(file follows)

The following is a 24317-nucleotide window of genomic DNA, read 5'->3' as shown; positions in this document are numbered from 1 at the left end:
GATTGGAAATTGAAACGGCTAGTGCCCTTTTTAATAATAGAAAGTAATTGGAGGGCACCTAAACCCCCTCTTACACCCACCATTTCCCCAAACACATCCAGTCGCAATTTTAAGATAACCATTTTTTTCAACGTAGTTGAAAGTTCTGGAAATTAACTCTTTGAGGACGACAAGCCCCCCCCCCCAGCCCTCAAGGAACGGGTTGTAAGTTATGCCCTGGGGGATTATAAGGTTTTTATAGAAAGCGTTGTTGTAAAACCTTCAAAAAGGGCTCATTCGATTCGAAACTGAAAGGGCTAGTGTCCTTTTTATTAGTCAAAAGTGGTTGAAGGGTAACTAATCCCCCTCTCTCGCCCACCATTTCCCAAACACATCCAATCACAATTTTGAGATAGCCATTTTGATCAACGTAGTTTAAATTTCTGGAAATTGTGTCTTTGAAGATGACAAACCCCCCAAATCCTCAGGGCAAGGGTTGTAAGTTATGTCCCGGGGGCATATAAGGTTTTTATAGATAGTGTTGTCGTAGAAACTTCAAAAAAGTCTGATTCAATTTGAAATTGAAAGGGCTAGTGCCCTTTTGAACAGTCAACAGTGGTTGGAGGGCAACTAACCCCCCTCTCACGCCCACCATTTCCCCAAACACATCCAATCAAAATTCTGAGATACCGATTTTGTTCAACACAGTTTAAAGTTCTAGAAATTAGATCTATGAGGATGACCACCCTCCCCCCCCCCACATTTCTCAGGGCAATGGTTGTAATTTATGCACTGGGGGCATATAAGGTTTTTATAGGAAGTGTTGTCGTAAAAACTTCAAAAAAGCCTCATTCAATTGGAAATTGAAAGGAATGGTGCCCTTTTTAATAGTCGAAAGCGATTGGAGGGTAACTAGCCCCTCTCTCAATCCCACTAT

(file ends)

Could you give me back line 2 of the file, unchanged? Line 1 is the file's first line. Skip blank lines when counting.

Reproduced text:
GATTGGAAATTGAAACGGCTAGTGCCCTTTTTAATAATAGAAAGTAATTGGAGGGCACCTAAACCCCCTCTTACACCCACCATTTCCCCAAACACATCCAGTCGCAATTTTAAGATAACCATTTTTTTCAACGTAGTTGAAAGTTCTGGAAATTAACTCTTTGAGGACGACAAGCCCCCCCCCCCAGCCCTCAAGGAACGGGTTGTAAGTTATGCCCTGGGGGATTATAAGGTTTTTATAGAAAGCGTTGTTGTAAAACCTTCAAAAAGGGCTCATTCGATTCGAAACTGAAAGGGCTAGTGTCCTTTTTATTAGTCAAAAGTGGTTGAAGGGTAACTAATCCCCCTCTCTCGCCCACCATTTCCCAAACACATCCAATCACAATTTTGAGATAGCCATTTTGATCAACGTAGTTTAAATTTCTGGAAATTGTGTCTTTGAAGATGACAAACCCCCCAAATCCTCAGGGCAAGGGTTGTAAGTTATGTCCCGGGGGCATATAAGGTTTTTATAGATAGTGTTGTCGTAGAAACTTCAAAAAAGTCTGATTCAATTTGAAATTGAAAGGGCTAGTGCCCTTTTGAACAGTCAACAGTGGTTGGAGGGCAACTAACCCCCCTCTCACGCCCACCATTTCCCCAAACACATCCAATCAAAATTCTGAGATACCGATTTTGTTCAACACAGTTTAAAGTTCTAGAAATTAGATCTATGAGGATGACCACCCTCCCCCCCCCCACATTTCTCAGGGCAATGGTTGTAATTTATGCACTGGGGGCATATAAGGTTTTTATAGGAAGTGTTGTCGTAAAAACTTCAAAAAAGCCTCATTCAATTGGAAATTGAAAGGAATGGTGCCCTTTTTAATAGTCGAAAGCGATTGGAGGGTAACTAGCCCCTCTCTCAATCCCACTAT